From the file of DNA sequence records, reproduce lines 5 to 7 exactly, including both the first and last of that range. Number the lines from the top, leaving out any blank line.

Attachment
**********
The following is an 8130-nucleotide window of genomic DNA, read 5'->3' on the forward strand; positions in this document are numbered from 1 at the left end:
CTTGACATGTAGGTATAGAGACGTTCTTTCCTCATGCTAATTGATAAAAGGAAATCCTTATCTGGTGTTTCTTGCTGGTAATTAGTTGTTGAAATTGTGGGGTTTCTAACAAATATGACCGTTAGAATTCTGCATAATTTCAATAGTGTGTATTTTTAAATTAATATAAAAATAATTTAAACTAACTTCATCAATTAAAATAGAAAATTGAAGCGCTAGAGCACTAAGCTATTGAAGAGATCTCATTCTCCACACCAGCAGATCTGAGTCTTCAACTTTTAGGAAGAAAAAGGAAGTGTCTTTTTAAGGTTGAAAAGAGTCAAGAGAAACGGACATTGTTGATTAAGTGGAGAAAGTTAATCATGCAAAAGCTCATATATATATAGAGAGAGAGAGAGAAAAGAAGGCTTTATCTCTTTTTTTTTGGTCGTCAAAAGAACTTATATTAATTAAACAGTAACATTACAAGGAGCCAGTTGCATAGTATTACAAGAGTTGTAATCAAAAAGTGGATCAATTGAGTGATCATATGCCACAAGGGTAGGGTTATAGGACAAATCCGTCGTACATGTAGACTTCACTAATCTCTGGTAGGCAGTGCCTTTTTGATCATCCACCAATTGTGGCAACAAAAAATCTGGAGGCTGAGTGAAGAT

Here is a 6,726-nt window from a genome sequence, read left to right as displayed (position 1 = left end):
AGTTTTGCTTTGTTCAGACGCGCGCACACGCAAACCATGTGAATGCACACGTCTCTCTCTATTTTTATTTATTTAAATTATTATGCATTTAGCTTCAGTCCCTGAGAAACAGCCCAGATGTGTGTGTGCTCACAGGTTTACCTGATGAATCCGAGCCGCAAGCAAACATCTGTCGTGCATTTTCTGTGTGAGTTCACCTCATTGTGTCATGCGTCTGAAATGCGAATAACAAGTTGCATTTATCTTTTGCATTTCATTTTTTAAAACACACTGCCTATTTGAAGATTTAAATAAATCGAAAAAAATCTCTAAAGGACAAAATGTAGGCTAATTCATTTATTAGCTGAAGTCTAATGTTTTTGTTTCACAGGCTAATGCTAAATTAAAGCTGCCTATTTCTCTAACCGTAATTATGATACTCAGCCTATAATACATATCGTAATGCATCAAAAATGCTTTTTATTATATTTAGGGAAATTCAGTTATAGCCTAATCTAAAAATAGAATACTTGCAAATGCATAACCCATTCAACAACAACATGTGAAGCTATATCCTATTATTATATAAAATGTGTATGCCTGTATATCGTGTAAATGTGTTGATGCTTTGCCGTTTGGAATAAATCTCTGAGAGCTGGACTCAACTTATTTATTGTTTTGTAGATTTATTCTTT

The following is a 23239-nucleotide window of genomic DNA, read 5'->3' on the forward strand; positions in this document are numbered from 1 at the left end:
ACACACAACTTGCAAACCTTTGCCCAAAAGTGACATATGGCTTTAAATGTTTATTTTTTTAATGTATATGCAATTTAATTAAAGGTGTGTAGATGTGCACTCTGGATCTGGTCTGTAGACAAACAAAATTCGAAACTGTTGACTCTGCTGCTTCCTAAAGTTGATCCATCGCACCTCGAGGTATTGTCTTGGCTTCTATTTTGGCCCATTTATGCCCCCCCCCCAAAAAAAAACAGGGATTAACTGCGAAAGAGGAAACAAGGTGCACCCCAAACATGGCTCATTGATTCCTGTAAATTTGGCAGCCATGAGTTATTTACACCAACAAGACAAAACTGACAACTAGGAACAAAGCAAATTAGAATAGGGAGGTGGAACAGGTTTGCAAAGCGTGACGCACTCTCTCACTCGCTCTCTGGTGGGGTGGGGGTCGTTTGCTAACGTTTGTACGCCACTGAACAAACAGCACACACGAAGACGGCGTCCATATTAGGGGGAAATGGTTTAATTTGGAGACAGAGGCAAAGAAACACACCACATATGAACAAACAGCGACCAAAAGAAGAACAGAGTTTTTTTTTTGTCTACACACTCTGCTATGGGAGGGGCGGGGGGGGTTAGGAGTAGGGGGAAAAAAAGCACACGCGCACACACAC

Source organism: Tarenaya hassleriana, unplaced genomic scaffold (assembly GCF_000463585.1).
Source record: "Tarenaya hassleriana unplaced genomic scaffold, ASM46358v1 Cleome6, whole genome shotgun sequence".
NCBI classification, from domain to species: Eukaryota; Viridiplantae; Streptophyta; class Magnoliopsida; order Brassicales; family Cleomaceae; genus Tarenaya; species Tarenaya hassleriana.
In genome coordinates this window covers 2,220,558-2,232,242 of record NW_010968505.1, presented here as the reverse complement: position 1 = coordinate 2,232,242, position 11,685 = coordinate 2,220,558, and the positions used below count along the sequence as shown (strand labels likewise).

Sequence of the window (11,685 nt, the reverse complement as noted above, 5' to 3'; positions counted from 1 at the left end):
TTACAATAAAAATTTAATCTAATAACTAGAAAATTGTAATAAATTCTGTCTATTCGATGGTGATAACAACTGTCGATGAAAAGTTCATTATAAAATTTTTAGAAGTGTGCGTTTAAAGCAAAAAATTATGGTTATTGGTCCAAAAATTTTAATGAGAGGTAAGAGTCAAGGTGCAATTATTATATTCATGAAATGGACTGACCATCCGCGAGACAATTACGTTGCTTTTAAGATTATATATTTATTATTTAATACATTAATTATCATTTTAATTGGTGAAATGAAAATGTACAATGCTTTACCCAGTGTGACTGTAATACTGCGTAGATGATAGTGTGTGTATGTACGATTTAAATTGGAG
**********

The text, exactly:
The following is a 23239-nucleotide window of genomic DNA, read 5'->3' on the forward strand; positions in this document are numbered from 1 at the left end:
ACACACAACTTGCAAACCTTTGCCCAAAAGTGACATATGGCTTTAAATGTTTATTTTTTTAATGTATATGCAATTTAATTAAAGGTGTGTAGATGTGCACTCTGGATCTGGTCTGTAGACAAACAAAATTCGAAACTGTTGACTCTGCTGCTTCCTAAAGTTGATCCATCGCACCTCGAGGTATTGTCTTGGCTTCTATTTTGGCCCATTTATGCCCCCCCCCCAAAAAAAAACAGGGATTAACTGCGAAAGAGGAAACAAGGTGCACCCCAAACATGGCTCATTGATTCCTGTAAATTTGGCAGCCATGAGTTATTTACACCAACAAGACAAAACTGACAACTAGGAACAAAGCAAATTAGAATAGGGAGGTGGAACAGGTTTGCAAAGCGTGACGCACTCTCTCACTCGCTCTCTGGTGGGGTGGGGGTCGTTTGCTAACGTTTGTACGCCACTGAACAAACAGCACACACGAAGACGGCGTCCATATTAGGGGGAAATGGTTTAATTTGGAGACAGAGGCAAAGAAACACACCACATATGAACAAACAGCGACCAAAAGAAGAACAGAGTTTTTTTTTTGTCTACACACTCTGCTATGGGAGGGGCGGGGGGGGTTAGGAGTAGGGGGAAAAAAAGCACACGCGCACACACAC

Source organism: Tarenaya hassleriana, unplaced genomic scaffold (assembly GCF_000463585.1).